The U.S. dollar traded marginally lower against the yen in Asia yesterday, hit by weak U.S. data and a worsening outlook for the world's biggest economy, dealers said.
The U.S. dollar was quoted at 88.08 yen in Tokyo afternoon trade, down from 88.27 yen in New York late Wednesday. The euro fetched US$1.2725 and 112.10 yen, down from US$1.2743 and 112.62 yen.
Concerns about the U.S. economy grew after government data showed retail sales had fallen more than expected in June for a second straight month.
Sentiment worsened further after the Federal Reserve revealed minutes from a June meeting of its policy-setting Federal Open Market Committee (FOMC).
They showed that board members had cut their growth forecast to 3.0-3.5 percent this year, down from the 3.2-3.7 predicted just months ago, and that the Fed was weighing new measures to keep the faltering U.S. recovery on track.
The minutes may cause players in Asia to remain bearish on the U.S. dollar due to heightened expectations that U.S. rates will remain ultra-low for the time being, said Mitsubishi UFJ Trust and Banking forex dealer Hideaki Inoue.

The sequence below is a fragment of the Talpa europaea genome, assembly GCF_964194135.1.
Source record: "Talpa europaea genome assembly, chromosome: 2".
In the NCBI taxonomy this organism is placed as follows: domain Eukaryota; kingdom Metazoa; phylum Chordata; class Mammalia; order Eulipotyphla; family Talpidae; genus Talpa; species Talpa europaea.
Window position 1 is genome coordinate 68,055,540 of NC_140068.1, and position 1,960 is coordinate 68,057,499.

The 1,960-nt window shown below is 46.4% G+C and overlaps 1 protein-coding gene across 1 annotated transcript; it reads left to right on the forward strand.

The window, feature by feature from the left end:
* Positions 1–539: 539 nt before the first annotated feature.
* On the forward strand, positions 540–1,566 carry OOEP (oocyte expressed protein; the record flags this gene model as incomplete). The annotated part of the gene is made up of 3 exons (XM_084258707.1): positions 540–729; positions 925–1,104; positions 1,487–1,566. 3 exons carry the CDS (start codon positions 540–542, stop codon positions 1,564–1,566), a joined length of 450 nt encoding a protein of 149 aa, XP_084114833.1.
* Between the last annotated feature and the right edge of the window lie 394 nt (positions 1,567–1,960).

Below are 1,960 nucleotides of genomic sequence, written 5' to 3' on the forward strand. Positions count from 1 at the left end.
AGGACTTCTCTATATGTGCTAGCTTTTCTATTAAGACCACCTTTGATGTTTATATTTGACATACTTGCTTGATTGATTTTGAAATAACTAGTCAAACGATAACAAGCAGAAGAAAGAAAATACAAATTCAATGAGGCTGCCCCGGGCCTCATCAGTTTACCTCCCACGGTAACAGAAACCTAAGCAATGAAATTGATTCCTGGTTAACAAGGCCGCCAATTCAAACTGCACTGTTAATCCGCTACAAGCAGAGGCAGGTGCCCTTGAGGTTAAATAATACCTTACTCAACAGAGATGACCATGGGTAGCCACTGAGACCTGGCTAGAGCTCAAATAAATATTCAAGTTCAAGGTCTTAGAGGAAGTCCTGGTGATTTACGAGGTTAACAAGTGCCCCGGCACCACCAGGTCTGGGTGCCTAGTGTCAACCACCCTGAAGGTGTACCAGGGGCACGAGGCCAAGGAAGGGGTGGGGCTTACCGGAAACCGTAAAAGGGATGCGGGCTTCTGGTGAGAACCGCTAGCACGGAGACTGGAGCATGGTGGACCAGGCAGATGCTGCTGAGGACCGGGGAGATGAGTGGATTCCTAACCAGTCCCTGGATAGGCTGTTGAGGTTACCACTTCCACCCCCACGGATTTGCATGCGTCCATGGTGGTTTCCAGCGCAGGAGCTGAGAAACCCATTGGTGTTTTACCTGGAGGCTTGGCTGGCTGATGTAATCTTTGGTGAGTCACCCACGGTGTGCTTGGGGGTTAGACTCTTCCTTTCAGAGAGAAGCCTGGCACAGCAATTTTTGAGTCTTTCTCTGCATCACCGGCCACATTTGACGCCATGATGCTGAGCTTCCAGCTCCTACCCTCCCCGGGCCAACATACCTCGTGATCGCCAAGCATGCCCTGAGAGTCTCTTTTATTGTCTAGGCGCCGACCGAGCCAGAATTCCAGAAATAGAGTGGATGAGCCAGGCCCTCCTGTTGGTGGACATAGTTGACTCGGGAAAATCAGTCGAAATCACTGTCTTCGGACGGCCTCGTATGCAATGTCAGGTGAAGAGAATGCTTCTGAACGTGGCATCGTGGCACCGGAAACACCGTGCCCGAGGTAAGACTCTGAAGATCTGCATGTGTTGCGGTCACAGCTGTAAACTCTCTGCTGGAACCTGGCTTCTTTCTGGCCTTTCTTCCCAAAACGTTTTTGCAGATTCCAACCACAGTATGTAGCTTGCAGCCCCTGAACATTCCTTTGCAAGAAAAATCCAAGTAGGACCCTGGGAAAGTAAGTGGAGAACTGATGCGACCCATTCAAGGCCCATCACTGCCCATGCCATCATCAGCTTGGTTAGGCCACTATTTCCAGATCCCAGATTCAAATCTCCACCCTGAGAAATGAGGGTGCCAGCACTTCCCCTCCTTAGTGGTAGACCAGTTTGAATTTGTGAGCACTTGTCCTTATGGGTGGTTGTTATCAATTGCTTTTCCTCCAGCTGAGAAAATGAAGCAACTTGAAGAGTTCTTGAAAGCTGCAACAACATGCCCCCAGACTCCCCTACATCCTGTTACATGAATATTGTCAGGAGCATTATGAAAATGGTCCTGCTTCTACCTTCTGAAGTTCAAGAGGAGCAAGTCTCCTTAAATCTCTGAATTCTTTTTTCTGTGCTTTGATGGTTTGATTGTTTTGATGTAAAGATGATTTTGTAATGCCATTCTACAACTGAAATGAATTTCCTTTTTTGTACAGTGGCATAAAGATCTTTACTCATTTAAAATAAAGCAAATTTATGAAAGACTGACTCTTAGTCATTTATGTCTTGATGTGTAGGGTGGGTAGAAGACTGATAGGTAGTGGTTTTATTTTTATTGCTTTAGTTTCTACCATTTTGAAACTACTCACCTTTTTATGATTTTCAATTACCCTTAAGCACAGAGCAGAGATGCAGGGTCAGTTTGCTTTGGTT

But no sharp currency drops are expected, he said.
"While negative for the U.S. dollar-yen, the FOMC minutes weren't outside the range of expectations," he told Dow Jones Newswires.
Pessimists may be gaining force among Fed board members in the face of a sagging housing market, high jobless rate and weak capital, Credit Suisse said in a note.
The U.S. dollar was mixed against other Asian currencies, rising to 46.31 Philippine pesos from 46.27 Wednesday and to 9,046.25 Indonesian rupiah from 9,040.00, while falling to NT$32.13 from NT$32.14. The greenback was flat at 1.3759 Singaporean dollars and 32.30 Thai baht.